"I just couldn't resist the witch": an interview with Klara Bartilsson
We're honored to feature artwork from Swedish artist Klara Bartilsson this month. "Coven," our cover image, is from her series This Witch. We caught up with Klara to learn more about the series, the medium of silk scarves, and the motivation behind her powerful pieces.
This witch won't burn
1. We are all in love with This Witch. Can you talk about how the idea came about? Why witches? Why now?
Thank you so much! My personal work often deals with feminist ideas and struggles, and it came to a point where I just couldn’t resist the witch. I find witches as a cultural phenomenon very interesting, it has been used as a tool to control and to frighten women, but at the same time been an empowering and uniting symbol for sisterhood and female strength. The feminist movement today is loaded with these kind of contradictions, like people using makeup as a feminist statement as an example. It’s all about taking control and owning your history and culture as a woman. Anyone who’s slightly interested in witches must read ”Caliban and the witch” by Silvia Federici. It’s about the extremely tragic but important history of the witch hunt from a feminist point of view. Reading it I realised how the structures that made the witch hunt possible still thrives all around the world.
This Witch series
2. What do you think of when you think of witches? How does this come through in the series?
Women who are cooperating and sharing knowledge and skills with each other, who’re not afraid to speak up or get in to trouble for their cause, are witches in my opinion. I gave each of the scarves a theme that reflected my image of the witch: Sisterhood, resistance, knowledge, sexuality and power. At first glance the scarves might come through as solely decorative, but taking a closer look I hope they light a spark in every potential witch out there.
3. How did you choose to silk scarves as the medium for This Witch?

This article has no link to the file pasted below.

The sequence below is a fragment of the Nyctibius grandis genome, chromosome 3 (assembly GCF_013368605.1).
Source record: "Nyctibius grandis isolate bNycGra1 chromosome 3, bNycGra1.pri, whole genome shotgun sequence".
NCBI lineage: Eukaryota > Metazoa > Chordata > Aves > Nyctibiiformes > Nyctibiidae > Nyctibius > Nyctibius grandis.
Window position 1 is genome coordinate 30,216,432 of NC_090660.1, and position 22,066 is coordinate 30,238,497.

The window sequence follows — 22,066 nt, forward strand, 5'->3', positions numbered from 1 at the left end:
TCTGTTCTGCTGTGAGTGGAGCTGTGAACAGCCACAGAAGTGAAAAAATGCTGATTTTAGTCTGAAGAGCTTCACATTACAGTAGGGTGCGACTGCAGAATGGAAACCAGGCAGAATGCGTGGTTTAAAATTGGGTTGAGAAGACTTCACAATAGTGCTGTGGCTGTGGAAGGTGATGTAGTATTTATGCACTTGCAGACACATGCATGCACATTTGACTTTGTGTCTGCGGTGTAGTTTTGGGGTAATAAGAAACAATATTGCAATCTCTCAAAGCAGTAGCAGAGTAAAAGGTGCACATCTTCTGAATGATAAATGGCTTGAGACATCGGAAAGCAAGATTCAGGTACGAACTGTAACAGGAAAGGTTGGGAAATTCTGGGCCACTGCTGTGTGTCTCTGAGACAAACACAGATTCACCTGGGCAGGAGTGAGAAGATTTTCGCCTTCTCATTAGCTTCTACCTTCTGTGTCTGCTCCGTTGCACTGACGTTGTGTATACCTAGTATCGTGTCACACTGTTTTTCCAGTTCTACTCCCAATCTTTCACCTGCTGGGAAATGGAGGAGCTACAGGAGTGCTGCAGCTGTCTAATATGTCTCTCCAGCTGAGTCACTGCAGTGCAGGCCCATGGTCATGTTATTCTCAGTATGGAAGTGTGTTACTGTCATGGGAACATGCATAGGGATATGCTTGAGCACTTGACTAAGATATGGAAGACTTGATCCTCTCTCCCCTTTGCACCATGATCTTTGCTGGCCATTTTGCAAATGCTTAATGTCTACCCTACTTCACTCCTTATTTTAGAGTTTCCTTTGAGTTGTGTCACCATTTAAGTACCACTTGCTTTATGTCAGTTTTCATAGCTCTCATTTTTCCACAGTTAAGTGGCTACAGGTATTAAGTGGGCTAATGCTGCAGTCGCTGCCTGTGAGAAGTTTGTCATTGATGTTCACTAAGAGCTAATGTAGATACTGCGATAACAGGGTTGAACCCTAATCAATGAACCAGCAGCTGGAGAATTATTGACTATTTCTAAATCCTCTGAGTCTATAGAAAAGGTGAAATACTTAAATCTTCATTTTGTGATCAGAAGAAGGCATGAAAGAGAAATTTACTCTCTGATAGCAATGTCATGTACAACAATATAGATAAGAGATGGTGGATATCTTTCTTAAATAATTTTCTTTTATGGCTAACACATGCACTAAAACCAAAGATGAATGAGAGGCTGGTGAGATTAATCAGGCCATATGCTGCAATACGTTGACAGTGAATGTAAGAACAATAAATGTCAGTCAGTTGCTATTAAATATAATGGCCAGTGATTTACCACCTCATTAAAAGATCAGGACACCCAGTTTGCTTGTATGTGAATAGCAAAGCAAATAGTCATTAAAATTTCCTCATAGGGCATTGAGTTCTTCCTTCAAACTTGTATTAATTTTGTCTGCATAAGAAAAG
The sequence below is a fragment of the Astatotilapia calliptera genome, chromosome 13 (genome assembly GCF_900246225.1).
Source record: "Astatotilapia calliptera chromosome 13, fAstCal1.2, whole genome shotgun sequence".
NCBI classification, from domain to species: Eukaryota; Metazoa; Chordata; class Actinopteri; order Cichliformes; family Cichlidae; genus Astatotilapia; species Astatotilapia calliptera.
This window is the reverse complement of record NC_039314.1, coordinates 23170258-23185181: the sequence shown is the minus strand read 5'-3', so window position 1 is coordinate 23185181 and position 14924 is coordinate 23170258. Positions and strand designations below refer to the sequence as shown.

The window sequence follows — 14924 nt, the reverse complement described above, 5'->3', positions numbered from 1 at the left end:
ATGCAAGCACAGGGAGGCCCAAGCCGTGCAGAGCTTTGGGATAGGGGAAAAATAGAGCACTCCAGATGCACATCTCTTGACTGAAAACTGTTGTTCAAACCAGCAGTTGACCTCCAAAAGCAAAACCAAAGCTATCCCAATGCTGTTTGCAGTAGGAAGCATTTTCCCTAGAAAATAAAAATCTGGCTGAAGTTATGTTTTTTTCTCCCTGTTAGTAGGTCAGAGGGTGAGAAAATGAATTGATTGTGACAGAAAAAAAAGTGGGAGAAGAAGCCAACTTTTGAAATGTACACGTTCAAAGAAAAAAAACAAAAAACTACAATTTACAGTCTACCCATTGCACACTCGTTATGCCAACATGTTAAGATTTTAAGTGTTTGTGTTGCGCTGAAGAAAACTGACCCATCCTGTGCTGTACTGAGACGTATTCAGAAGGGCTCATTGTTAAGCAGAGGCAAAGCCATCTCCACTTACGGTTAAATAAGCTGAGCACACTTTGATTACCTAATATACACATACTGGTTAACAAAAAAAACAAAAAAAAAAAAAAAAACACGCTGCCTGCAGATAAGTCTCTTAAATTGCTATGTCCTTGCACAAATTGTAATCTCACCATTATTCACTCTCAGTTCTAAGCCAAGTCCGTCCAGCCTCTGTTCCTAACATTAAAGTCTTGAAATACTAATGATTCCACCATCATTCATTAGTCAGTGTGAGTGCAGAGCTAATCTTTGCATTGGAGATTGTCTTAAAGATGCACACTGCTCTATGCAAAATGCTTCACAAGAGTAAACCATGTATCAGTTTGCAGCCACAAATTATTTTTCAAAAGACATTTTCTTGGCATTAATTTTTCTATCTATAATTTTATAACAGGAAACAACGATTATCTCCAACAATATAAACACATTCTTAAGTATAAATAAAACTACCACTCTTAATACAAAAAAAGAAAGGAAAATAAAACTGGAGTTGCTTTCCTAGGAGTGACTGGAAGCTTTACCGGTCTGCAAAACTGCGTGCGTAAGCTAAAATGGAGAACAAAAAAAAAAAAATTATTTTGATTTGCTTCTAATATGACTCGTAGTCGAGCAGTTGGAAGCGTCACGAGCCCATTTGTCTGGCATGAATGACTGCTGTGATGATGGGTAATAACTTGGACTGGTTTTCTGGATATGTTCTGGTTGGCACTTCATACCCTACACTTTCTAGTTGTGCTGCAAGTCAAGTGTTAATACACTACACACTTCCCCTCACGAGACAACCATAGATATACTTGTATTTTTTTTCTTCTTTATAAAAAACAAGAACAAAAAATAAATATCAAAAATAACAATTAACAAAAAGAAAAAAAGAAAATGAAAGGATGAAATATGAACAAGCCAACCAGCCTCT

Scarves, shawls and textile crafts are connected to women’s history, as provocative or religious symbols, practical garments or a fashionable accessories. In a way the scarf is a reflection of the witch, as something used by both patriarchal forces as well as feminists. I also wanted to explore how one could make a feminist statement with fashion, without trivialising or commercialising the message. In fashion today you can find an overflow of t-shirt with printed feminist statements, which in some way drains the struggle and it’s meaning. Working on This Witch I wanted to synchronise the garment and the message, creating something that maybe empowers the carrier rather than calling out a slogan. And of course silk is a lovely medium to print on.
This Witch series
4. You bio mentions your interest in repeating patterns. Much of your work also involves flowers or other elements of nature. What is the relationship between something as seemingly ordered as a pattern and something as seemingly wild and random as nature?
Nature is wild, but looking closer it repeats itself over and over again, both over time and space. It never ends! The leaves on one tree are almost identical, the flowers on a field too, creating patterns in a way. I want my patterns to be something like that, like a never-ending field of flowers. And a pattern might seem ordered, but I always wish to get movement into my work, making it dynamic and flowing, just as the patterns in nature.